I look forward to a better explanation than "but it is" (which is all we have from this milieu so far) of why it is fallacious to say that finds discovered by any kind of artefact hunting with metal detectors (or without) have recordable context.


Paul Barford said...

At what would have been about nine in the evening, a collector over the far side of the Atlantic browsed/read a dozen or so texts on this blog, and then sent a comment to one of them. The account name gives the gentleman's full name, he's a real person and the post is very honest and candid. For that reason (and to give me freedom to reply as I wish) I have decided to hide the gentleman's identity. I'll call him "Mr Respect":


I recently discovered your blog and have been reading your posting with interest. I am a private collector of antiquities and unfortunately, began collecting before fully forming a rounded perspective on the potential negative effects of that practice. Now I am frankly a bit ethically torn. My intention has always been to expose the inexpensive and rather common artifacts to the people in my community, my friends family etc. as a way of broadening their perspectives, but this somehow seems a bit misguided, as I have limited the potential scope to only my local community, and possibly am in fact reducing the impact of these object to historians and scientists. That much said, the stuff I have is rather common, and it's uncertain to me what more could be learned from another example of a roman evil eye ring (just as an example of a relatively commonplace artifact of which my collection is entirely comprised). Everything has been purchased from supposedly reputable dealers that claim legal provenance - acquired before 1970 etc. which while perhaps legal is also perhaps morally wrong?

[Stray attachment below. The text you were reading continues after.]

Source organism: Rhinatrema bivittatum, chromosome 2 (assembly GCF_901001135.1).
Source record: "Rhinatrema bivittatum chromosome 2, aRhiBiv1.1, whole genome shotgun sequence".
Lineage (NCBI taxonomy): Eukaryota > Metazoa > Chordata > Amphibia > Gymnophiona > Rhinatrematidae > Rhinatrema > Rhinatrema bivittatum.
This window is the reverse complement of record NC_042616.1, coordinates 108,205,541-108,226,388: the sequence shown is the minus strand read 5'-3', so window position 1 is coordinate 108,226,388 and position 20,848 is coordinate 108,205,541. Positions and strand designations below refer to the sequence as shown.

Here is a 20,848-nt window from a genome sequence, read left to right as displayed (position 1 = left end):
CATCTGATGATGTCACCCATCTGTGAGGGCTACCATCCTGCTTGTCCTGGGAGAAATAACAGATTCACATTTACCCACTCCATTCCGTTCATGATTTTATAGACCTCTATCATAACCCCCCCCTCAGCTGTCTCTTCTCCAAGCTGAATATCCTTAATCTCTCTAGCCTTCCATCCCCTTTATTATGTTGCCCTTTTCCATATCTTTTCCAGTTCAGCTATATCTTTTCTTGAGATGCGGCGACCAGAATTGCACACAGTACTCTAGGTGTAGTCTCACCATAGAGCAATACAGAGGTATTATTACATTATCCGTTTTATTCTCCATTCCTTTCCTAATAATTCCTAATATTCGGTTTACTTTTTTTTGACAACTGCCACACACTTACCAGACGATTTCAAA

It has me thinking about private collecting in general and I think I understand your general perspective from your posts but I wanted to get your opinion if you would be willing:

What is your perspective on private collecting of artifacts? Am I wrong for doing it at all?

My intention is that eventually ii would pass on the collection on to a museum, but I have been reading that donating to museums has become very difficult without proper export paperwork that establishes the items as having been legally acquired, or that document the item as being from an old collection in a way that is very credible.

So what do you think about that and will making it more difficult to donate these items so that they can become part of the collective knowledge of historians have negative affect of the recovery of these items for posterity? And should I rather be orienting my thinking towards just returning them to their country of origin? Would I encounter problems from authorities for this? I am unfortunately not very knowledgable on this point and welcome your clearly experienced perspective on these things.

Respectfully, [name withheld]"

My response HERE:

Paul Barford said...

DB - thanks